Roberts bottling operations continued to grow, and, in time, he diversified into other businesses, including a car dealership.

In 1918 and 1919, the Southern Baptist Convention inaugurated a debt elimination and capital improvement effort called “The 75 Million Campaign.” One promotional feature involved laymen who were called, “Five Minute Speakers.” They visited churches in their local associations speaking to encourage other lay people to support the campaign.

Roberts, already active in his church and association, became a “Five Minute Speaker” for the Columbus Baptist Association.

As he visited churches, the perceptive Roberts made an important observation. The churches led by better educated pastors did a better job of supporting missions. This was during an era when very few ministers had any formal education beyond high school. That is, if they had been fortunate enough to have attended high school.

Roberts surmised the best way to support all mission causes would be to support ministerial education. In time, those better-educated pastors would lead their churches to do a better job of supporting missions. It became a strategy that is still supporting missions and education today.

Roberts and his wife Fanny, who was elected to leadership positions in the Georgia and national Woman’s Missionary Union, began focusing much of their mission giving to Baptist higher education. Mercer University would be the primary recipient, but it was far from the only one.

In 1940 Roberts, who had been elected and served as Georgia’s Agricultural Commissioner in 1936, ran for governor. He was defeated in a three-way race. His loss was Georgia Baptists’ gain. During the final decade of life, he increased his involvement and support for missions and education. In 1946, elected by acclamation, he became the third layman to become president of the Georgia Baptist Convention.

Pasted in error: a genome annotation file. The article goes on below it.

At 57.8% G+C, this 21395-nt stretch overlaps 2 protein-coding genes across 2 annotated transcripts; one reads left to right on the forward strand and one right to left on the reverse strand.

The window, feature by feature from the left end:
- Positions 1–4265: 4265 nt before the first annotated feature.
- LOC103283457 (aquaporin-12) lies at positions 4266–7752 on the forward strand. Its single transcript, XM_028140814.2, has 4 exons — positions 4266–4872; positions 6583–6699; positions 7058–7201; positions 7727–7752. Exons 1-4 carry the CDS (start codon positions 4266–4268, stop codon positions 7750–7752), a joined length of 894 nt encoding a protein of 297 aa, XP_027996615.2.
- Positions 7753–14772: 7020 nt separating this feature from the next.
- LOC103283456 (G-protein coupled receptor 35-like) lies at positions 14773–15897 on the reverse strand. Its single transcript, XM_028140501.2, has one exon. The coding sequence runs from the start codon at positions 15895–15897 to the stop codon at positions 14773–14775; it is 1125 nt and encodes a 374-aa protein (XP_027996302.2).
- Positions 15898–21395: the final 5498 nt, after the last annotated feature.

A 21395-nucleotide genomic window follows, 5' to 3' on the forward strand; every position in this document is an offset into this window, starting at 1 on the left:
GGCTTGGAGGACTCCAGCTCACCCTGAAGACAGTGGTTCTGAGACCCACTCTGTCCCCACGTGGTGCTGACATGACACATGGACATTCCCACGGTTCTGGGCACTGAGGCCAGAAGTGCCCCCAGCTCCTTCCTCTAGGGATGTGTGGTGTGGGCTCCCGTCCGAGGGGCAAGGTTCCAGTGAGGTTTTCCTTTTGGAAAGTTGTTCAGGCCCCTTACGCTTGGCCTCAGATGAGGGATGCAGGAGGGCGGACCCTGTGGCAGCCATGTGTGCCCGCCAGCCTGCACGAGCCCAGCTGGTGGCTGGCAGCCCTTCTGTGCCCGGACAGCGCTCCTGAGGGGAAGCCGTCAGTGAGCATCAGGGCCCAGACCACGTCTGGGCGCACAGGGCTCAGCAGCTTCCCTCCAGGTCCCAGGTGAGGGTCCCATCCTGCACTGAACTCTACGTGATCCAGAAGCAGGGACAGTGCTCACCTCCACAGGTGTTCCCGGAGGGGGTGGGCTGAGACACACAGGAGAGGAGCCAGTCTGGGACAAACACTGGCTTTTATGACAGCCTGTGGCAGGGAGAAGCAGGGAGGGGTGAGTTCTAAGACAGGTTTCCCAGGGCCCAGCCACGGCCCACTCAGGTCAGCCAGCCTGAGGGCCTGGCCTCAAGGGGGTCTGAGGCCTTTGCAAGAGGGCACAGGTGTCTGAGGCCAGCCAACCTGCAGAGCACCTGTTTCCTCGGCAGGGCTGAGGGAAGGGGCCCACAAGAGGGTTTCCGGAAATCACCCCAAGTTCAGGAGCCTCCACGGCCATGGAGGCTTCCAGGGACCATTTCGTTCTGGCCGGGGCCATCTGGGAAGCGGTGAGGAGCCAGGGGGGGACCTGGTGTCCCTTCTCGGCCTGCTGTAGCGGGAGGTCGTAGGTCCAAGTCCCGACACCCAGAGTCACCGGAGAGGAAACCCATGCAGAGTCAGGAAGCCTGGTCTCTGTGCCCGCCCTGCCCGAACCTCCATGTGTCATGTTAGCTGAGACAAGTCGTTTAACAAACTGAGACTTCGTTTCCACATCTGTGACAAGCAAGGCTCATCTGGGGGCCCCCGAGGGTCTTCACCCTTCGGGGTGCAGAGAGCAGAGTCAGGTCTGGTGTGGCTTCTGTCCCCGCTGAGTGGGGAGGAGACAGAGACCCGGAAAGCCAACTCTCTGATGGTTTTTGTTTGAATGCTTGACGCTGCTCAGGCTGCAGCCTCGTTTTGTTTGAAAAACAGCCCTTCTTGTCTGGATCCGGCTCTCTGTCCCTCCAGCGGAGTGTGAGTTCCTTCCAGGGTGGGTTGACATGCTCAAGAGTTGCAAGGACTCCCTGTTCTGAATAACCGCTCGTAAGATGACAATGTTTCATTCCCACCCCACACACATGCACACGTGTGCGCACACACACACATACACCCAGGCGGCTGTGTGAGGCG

Roberts began channeling support for missions and education through the newly created Georgia Baptist Foundation. The foundation had been established in 1941 to manage endowment funds of Georgia Baptist schools. For several years the foundation existed primarily on paper until Roberts, between 1944 and 1948, gave over $900,000 to endow education and other mission causes. He helped bankroll the establishment of the Georgia Baptist Foundation and lent credibility to it via his support.

Because the funding was placed in an endowment trust, giving did not end when he died. Georgia Baptist colleges and universities including Shorter, Brewton-Parker and Truett McConnell, continue to receive funds from the trust.

The total amounts given to support missions and higher education would be hard to calculate. The impact of that giving on eternity is priceless. It’s an impact that continues to multiply through the work of the Georgia Baptist Foundation.

“Columbus Roberts was an excellent example of the faithfulness of so many Georgia Baptists over the years,” said Jonathan Gray, president and chief executive officer of the Georgia Baptist Foundation “Whether large gifts like that of Mr. Roberts or smaller gifts from those who gave more sacrificially, the work of Georgia Baptists exists because of individuals who were devoted to the Lord believed we reach our state for Christ if we all worked together.  My hope is that others will be challenged by the example of Columbus Roberts and help continue this great work God is doing in our state and beyond.”

Rising from poverty and want, by overcoming obstacles, innovating and adopting business practices, and relying on his faith to guide, Roberts became a wealthy man who never forgot his humble roots. He was a faithful steward of what God had provided by investing it in the kingdom of God. He was a Baptist stewardship statesman like few laymen of any generation.